First of all, the first round is pretty much always played until the last card is depleted. If you pass early, your opponent will play the remaining cards instead. That leads to a long first round and one or two very short and very topdeck-depending subsequent rounds. It’s not hard to conclude that carryover is really worth it under these conditions, but we will come to that later.

The first turn of your deck always belongs to you so you want to make that count. After that, your opponent has straight access to the high value cards in your hand. So ideally you have one reliable and important first turn and a lot of synergy-dependant plays afterwards. For your mulligans that means that you should hold one valuable first turn play in your hand while possibly deliberately shuffling other high value cards back to your deck for better topdeck chances later on. Synergy-dependant cards can be kept though, because you have to make points somehow.

Possible synergies for you to utilize are:

  • Faction-specific tutors (Menno, Fauve, Natalis…) – low point cards that your opponent can’t utilize unless he is playing the same faction, with the exception of tactics or organics maybe.
  • Anything that plays from your deck – Your deck is your inaccessible safe space, so anything that interacts with it will have no or at least a different use for your opponent.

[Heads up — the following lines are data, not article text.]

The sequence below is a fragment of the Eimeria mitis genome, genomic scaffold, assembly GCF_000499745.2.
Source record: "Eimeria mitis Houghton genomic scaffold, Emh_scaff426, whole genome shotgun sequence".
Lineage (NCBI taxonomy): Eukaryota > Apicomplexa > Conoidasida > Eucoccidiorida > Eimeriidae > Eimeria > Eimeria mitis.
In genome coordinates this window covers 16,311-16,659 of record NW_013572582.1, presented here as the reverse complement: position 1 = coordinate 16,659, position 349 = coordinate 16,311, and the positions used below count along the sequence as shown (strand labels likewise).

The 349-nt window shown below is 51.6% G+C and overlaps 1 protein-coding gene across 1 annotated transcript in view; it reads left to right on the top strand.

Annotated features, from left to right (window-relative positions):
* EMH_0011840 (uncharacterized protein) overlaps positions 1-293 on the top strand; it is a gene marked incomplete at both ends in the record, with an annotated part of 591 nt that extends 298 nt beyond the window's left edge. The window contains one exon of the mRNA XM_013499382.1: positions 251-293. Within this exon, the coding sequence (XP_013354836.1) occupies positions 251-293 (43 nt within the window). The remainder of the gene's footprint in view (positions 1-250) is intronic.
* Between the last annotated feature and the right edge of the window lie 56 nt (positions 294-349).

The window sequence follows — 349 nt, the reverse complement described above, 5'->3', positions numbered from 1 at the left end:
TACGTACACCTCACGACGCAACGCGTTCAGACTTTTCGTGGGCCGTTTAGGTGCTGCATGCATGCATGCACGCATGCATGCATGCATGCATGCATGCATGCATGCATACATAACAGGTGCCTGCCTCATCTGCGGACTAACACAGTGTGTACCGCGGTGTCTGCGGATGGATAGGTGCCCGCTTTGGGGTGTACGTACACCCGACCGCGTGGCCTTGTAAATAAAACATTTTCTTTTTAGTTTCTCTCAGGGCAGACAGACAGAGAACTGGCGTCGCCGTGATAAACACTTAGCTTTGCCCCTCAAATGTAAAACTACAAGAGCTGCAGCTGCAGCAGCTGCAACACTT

• Singleton decks – this is rather about Shupe and not as much about Radeyah, as the latter is still 8 points without deckbuilding requirements. Shupe however is just a zero point card for your opponent if his deck doesn’t fit
  • Coins – this is for Syndicate only of course, but your opponent has no access to your bank account. I will say though that we didn’t come up with a satisfying syndicate list, because it’s hard to get some consistent gainer-spender-balance with all the meddling.

What else is there to consider? Card advantage doesn’t matter. Don’t bring removal that might hurt yourself more than the opponent of course. Use the information from your opponent’s hand to play accordingly. There’s no need to wait with a tall play if neither of the two hands counter it. Also try to shape the last two rounds in your favour. This might be more important than actually going for round 1, depending on what you play.

And one last side note: Don’t listen to those guys who think that playing only garbage is a good idea. That garbage is distributed in a very socialist way, while you miss out on your opponent’s synergy-bound points.


Let us begin with a carryover heavy list that capitalizes on lots of Phoenixes to build up a lot of pressure for the last one or two rounds. If everything goes well, you can have an advantage of 12 points or maybe more when entering those. Detailed description in the deck guide:

Northern Realms

A bit contrary to that is our northern realms list, as it doesn’t care too much about carryover and rather brings tools to counter carryover of other people. Instead the Siege scenario gives you a nice edge in round one and your leader ability in combination with Prince Anseis (or Seltkirk as backup) alone is good enough to secure one of the short rounds. Detailed description in the deck guide:


This is a bit of a middle ground between both strategies we had before, using carryover in Phoenix and Crowmother, but also using the Gedyneith Scenario for the long first round. Read the deck guide for details:

Final Remarks

Credits also go to Sawyer1888 for assisting in the refinement of these decks and sharing his opinions in the creation of the guide. Thank you for reading this and have fun playing. Until next time!